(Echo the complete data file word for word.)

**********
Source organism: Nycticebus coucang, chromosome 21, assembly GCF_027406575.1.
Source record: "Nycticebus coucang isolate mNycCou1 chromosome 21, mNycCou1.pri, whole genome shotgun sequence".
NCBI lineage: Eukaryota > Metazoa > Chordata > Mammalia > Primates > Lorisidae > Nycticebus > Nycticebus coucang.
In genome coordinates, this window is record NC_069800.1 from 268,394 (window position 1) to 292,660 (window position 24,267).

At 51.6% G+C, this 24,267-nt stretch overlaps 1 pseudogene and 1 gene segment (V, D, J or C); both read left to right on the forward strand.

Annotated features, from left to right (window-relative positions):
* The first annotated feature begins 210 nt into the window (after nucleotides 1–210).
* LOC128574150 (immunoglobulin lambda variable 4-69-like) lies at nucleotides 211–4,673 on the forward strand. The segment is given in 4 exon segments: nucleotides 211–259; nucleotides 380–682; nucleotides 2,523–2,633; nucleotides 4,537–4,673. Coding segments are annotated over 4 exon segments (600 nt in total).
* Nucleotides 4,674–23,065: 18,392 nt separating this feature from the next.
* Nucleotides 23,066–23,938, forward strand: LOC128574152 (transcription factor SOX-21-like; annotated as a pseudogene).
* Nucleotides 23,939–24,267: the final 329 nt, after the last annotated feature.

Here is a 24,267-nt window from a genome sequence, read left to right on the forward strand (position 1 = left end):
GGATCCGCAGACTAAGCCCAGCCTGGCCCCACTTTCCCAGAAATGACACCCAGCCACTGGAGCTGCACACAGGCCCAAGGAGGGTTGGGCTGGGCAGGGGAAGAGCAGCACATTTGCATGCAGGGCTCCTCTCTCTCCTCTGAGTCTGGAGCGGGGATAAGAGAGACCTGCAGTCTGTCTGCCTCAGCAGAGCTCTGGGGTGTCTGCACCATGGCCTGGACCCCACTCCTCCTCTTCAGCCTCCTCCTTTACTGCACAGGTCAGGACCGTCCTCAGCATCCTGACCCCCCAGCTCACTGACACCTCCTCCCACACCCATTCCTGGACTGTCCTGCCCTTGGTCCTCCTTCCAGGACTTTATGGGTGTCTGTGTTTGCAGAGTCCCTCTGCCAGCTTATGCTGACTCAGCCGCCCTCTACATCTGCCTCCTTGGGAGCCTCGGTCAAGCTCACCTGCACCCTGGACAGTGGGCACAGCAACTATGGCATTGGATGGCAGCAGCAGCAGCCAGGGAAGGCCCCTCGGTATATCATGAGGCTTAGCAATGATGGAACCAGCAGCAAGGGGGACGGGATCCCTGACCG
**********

Source organism: Nycticebus coucang, chromosome 21, assembly GCF_027406575.1.
Source record: "Nycticebus coucang isolate mNycCou1 chromosome 21, mNycCou1.pri, whole genome shotgun sequence".
NCBI lineage: Eukaryota > Metazoa > Chordata > Mammalia > Primates > Lorisidae > Nycticebus > Nycticebus coucang.
In genome coordinates, this window is record NC_069800.1 from 268,394 (window position 1) to 292,660 (window position 24,267).

At 51.6% G+C, this 24,267-nt stretch overlaps 1 pseudogene and 1 gene segment (V, D, J or C); both read left to right on the forward strand.

Annotated features, from left to right (window-relative positions):
* The first annotated feature begins 210 nt into the window (after nucleotides 1–210).
* LOC128574150 (immunoglobulin lambda variable 4-69-like) lies at nucleotides 211–4,673 on the forward strand. The segment is given in 4 exon segments: nucleotides 211–259; nucleotides 380–682; nucleotides 2,523–2,633; nucleotides 4,537–4,673. Coding segments are annotated over 4 exon segments (600 nt in total).
* Nucleotides 4,674–23,065: 18,392 nt separating this feature from the next.
* Nucleotides 23,066–23,938, forward strand: LOC128574152 (transcription factor SOX-21-like; annotated as a pseudogene).
* Nucleotides 23,939–24,267: the final 329 nt, after the last annotated feature.

Here is a 24,267-nt window from a genome sequence, read left to right on the forward strand (position 1 = left end):
GGATCCGCAGACTAAGCCCAGCCTGGCCCCACTTTCCCAGAAATGACACCCAGCCACTGGAGCTGCACACAGGCCCAAGGAGGGTTGGGCTGGGCAGGGGAAGAGCAGCACATTTGCATGCAGGGCTCCTCTCTCTCCTCTGAGTCTGGAGCGGGGATAAGAGAGACCTGCAGTCTGTCTGCCTCAGCAGAGCTCTGGGGTGTCTGCACCATGGCCTGGACCCCACTCCTCCTCTTCAGCCTCCTCCTTTACTGCACAGGTCAGGACCGTCCTCAGCATCCTGACCCCCCAGCTCACTGACACCTCCTCCCACACCCATTCCTGGACTGTCCTGCCCTTGGTCCTCCTTCCAGGACTTTATGGGTGTCTGTGTTTGCAGAGTCCCTCTGCCAGCTTATGCTGACTCAGCCGCCCTCTACATCTGCCTCCTTGGGAGCCTCGGTCAAGCTCACCTGCACCCTGGACAGTGGGCACAGCAACTATGGCATTGGATGGCAGCAGCAGCAGCCAGGGAAGGCCCCTCGGTATATCATGAGGCTTAGCAATGATGGAACCAGCAGCAAGGGGGACGGGATCCCTGACCG